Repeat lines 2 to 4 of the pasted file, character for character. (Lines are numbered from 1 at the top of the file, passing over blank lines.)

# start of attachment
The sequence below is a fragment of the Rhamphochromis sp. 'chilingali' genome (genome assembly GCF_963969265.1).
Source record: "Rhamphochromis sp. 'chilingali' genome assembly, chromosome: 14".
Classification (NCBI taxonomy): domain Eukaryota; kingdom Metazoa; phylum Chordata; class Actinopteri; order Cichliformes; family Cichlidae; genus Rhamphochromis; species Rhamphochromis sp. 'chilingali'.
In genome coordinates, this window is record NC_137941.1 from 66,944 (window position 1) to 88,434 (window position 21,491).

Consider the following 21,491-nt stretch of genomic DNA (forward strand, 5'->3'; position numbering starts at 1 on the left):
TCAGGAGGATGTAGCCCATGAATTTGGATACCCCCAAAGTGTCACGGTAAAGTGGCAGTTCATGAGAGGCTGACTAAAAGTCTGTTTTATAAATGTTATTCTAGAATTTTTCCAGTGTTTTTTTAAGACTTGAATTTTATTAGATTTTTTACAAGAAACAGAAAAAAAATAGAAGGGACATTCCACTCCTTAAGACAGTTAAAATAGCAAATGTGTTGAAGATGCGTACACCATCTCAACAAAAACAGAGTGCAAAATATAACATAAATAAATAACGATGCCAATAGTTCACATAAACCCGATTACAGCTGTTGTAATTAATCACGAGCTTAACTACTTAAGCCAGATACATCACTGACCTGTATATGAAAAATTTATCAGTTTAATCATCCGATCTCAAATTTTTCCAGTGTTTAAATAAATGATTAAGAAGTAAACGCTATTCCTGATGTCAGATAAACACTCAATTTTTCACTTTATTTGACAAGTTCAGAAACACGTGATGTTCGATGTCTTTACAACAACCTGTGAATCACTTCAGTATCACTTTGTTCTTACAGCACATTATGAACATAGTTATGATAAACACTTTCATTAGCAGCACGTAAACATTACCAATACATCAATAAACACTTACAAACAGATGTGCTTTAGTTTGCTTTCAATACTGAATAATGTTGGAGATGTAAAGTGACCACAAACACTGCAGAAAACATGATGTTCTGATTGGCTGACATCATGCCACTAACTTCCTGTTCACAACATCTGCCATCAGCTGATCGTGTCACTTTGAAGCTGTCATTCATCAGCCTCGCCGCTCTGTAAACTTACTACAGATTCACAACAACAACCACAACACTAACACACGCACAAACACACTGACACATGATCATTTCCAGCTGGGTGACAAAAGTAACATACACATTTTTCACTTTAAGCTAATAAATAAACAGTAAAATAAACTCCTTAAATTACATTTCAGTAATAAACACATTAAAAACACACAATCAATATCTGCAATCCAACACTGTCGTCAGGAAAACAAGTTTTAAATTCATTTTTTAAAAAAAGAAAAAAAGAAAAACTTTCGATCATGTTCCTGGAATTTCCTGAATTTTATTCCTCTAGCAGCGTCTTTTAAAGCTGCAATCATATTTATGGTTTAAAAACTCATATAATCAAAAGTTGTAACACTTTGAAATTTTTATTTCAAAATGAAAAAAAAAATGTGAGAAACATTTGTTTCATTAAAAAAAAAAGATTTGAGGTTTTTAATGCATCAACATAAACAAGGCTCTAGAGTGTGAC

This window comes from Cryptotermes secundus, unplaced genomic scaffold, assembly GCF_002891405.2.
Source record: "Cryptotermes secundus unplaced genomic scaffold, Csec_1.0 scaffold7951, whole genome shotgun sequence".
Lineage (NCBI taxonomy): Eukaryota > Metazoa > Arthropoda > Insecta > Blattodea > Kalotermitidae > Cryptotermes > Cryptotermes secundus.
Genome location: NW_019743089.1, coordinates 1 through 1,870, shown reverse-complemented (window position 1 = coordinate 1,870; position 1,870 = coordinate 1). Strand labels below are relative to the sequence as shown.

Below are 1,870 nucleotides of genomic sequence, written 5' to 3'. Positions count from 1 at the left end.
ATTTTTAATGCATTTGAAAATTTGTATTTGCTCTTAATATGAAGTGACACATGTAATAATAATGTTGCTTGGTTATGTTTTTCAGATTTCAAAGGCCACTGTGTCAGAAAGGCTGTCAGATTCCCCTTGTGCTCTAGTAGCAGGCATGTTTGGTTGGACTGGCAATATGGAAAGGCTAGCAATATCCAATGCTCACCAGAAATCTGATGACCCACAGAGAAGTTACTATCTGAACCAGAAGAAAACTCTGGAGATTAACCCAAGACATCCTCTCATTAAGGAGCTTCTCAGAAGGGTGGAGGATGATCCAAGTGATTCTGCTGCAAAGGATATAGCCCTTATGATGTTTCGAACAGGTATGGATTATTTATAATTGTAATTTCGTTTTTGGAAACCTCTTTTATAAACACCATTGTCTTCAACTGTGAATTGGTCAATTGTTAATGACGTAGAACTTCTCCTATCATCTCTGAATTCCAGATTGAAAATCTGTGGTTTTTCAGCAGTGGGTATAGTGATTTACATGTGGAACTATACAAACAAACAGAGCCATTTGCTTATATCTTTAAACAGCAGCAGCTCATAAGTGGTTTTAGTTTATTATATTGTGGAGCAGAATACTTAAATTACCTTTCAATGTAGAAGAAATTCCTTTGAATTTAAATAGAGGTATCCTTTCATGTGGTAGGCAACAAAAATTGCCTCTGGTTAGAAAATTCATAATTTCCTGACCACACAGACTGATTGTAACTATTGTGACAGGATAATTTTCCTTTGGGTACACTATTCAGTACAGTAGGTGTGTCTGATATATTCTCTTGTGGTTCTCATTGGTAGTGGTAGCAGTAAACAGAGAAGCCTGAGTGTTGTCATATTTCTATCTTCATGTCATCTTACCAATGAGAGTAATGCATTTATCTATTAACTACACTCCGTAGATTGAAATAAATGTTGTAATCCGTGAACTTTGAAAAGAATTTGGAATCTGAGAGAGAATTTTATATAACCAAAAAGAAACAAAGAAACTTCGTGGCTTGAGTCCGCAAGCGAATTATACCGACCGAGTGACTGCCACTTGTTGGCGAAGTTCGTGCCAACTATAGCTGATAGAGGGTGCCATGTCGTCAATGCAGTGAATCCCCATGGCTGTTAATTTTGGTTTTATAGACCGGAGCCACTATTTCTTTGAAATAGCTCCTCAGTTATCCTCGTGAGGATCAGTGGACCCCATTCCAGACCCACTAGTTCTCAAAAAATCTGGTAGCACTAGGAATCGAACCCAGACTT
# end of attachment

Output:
Source record: "Rhamphochromis sp. 'chilingali' genome assembly, chromosome: 14".
Classification (NCBI taxonomy): domain Eukaryota; kingdom Metazoa; phylum Chordata; class Actinopteri; order Cichliformes; family Cichlidae; genus Rhamphochromis; species Rhamphochromis sp. 'chilingali'.
In genome coordinates, this window is record NC_137941.1 from 66,944 (window position 1) to 88,434 (window position 21,491).